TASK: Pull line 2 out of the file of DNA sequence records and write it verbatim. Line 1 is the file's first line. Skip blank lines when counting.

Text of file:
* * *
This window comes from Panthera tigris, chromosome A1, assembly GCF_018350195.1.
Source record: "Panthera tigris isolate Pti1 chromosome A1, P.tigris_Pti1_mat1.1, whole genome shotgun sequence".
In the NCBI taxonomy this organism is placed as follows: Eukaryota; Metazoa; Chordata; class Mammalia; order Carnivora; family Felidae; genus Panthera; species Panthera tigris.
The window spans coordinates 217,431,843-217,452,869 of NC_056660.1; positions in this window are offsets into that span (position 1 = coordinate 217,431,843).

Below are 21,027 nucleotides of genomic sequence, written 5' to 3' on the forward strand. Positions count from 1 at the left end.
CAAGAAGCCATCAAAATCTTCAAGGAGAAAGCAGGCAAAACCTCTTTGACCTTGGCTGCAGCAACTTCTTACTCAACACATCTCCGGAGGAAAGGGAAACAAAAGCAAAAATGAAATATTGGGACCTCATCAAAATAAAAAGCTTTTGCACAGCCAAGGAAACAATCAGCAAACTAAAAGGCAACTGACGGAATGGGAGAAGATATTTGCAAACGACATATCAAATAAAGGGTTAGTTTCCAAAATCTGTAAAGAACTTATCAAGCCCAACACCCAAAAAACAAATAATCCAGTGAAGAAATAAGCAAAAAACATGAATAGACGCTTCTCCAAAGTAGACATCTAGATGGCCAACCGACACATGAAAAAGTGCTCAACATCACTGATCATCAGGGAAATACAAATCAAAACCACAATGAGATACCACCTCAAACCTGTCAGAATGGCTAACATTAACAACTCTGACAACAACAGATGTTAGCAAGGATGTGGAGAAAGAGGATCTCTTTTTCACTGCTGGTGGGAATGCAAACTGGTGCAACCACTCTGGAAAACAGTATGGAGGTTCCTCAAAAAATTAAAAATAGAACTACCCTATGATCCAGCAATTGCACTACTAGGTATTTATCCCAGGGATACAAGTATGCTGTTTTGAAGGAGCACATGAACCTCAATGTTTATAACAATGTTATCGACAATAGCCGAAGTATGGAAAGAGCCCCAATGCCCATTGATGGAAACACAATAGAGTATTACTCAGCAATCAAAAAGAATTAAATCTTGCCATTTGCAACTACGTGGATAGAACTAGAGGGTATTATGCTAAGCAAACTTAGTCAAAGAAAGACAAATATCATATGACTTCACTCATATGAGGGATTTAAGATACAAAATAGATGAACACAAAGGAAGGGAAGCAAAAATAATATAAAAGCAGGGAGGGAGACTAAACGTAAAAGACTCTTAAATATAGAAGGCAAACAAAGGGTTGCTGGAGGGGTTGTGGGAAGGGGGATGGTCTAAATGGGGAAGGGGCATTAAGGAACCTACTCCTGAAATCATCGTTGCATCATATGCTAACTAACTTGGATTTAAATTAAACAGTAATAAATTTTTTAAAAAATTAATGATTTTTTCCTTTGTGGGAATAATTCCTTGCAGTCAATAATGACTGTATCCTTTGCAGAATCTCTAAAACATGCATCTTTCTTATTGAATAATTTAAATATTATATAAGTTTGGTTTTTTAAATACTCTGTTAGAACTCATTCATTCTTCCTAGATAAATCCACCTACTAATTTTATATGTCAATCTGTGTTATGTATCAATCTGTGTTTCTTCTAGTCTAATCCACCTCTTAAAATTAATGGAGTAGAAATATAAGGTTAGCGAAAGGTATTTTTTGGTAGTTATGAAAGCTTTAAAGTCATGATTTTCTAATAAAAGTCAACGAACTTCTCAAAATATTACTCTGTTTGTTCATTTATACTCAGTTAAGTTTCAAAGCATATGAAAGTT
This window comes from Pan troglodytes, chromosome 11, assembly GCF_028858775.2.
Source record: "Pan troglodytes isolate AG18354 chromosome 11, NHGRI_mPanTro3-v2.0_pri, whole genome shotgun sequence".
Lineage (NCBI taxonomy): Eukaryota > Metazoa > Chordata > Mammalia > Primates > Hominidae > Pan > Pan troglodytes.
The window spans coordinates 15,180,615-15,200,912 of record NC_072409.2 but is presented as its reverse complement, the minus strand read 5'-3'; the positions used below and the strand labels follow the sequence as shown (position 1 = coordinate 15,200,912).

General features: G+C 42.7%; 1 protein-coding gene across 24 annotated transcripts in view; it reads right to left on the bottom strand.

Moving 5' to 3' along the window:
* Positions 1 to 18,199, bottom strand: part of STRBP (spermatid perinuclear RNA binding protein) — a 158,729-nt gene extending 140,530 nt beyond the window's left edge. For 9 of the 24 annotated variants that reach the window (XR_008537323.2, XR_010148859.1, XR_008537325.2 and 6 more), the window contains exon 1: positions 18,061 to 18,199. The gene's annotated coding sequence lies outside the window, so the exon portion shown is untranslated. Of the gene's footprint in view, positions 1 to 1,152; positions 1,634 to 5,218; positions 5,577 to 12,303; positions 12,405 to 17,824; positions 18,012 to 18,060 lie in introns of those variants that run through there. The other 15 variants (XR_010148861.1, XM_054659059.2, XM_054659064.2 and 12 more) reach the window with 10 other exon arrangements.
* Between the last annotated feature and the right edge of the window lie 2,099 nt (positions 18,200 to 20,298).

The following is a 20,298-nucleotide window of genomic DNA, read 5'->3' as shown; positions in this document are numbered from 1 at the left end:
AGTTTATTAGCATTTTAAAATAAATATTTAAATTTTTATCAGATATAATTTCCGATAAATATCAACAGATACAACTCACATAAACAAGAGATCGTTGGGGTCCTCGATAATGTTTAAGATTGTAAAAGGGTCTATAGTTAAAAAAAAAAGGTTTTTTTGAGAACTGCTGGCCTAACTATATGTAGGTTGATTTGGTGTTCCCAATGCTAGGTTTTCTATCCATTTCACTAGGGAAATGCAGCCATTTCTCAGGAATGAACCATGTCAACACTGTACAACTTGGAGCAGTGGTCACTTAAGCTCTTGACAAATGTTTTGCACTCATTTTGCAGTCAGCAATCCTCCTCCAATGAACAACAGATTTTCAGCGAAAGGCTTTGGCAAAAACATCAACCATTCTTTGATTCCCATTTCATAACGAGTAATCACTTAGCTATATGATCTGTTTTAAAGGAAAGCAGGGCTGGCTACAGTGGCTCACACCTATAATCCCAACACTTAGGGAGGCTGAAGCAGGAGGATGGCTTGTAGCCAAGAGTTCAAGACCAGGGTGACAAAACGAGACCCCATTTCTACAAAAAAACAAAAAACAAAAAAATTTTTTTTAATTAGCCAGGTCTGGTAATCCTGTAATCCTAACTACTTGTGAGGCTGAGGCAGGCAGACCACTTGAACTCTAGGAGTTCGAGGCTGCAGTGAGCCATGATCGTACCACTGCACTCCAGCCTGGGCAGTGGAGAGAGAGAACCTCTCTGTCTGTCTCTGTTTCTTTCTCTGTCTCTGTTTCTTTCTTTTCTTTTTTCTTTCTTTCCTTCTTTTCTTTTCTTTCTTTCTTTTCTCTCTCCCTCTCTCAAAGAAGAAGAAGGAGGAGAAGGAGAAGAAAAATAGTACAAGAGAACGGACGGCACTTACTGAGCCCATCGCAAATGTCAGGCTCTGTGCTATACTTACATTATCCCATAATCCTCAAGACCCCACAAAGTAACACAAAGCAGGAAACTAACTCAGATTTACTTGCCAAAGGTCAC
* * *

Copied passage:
Source record: "Panthera tigris isolate Pti1 chromosome A1, P.tigris_Pti1_mat1.1, whole genome shotgun sequence".